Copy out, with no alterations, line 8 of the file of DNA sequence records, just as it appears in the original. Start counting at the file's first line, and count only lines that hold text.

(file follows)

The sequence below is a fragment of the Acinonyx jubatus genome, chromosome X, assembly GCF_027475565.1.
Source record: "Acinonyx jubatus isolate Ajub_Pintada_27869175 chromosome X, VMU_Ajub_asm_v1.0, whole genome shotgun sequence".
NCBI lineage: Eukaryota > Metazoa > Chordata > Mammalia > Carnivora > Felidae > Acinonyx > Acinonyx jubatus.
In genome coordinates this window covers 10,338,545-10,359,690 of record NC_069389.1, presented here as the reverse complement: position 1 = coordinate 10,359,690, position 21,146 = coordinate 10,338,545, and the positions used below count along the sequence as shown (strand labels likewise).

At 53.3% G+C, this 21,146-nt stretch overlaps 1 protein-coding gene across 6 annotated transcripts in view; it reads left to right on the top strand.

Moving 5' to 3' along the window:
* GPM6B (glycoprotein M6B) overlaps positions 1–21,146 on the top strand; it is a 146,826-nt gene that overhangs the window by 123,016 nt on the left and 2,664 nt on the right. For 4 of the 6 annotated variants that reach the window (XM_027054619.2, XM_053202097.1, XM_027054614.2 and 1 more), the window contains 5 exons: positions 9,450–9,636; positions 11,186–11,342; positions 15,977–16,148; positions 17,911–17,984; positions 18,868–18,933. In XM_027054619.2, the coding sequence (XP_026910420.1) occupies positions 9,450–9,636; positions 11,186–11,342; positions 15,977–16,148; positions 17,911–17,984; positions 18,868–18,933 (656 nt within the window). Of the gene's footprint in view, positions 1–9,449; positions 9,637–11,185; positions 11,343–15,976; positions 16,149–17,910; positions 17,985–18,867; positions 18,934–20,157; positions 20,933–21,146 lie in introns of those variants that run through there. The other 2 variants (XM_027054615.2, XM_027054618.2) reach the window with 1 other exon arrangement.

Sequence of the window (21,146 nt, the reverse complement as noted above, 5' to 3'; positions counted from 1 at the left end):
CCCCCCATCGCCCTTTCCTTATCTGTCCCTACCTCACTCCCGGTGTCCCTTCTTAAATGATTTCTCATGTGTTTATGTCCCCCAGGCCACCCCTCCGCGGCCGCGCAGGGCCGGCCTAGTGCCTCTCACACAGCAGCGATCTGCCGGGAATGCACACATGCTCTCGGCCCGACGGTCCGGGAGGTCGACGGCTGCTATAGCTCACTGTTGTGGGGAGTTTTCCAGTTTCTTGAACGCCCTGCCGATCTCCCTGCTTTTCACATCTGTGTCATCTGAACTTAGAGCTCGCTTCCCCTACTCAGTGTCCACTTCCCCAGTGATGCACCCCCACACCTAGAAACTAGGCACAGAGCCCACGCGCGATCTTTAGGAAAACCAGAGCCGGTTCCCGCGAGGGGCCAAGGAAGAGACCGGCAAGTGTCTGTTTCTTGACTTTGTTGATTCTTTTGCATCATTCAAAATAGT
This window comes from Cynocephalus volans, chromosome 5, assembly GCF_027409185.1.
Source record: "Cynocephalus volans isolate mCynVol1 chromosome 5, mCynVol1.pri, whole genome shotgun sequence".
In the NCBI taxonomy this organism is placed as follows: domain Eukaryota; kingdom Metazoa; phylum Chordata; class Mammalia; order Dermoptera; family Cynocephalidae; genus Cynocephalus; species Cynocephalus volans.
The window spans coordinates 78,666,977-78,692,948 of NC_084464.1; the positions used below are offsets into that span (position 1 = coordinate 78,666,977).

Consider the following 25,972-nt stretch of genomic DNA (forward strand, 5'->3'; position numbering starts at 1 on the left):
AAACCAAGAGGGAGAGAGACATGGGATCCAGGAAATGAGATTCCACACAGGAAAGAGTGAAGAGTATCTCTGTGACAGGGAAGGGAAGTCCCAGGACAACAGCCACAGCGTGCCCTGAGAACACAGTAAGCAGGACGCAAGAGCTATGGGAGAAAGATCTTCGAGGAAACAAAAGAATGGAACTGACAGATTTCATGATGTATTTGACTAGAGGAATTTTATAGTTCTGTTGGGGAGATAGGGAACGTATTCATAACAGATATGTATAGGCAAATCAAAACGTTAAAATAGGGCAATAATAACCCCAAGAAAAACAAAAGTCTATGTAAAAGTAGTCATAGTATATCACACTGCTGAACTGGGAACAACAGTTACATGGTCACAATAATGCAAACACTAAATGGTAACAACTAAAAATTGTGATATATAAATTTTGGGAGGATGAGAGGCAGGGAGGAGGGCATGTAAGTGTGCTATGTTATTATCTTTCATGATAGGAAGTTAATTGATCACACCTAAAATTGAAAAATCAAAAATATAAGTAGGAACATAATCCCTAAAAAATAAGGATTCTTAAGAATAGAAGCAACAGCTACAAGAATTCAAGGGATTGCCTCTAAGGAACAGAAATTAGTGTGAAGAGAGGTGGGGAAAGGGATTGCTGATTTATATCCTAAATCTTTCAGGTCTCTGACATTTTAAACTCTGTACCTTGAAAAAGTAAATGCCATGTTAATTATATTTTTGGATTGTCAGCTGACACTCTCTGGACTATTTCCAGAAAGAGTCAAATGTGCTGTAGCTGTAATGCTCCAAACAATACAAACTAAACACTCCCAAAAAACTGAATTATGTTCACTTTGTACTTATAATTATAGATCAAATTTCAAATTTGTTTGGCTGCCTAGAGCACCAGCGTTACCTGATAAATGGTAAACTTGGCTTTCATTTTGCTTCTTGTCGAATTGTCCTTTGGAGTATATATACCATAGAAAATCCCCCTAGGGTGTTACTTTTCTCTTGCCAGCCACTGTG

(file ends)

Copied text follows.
Sequence of the window (21,146 nt, the reverse complement as noted above, 5' to 3'; positions counted from 1 at the left end):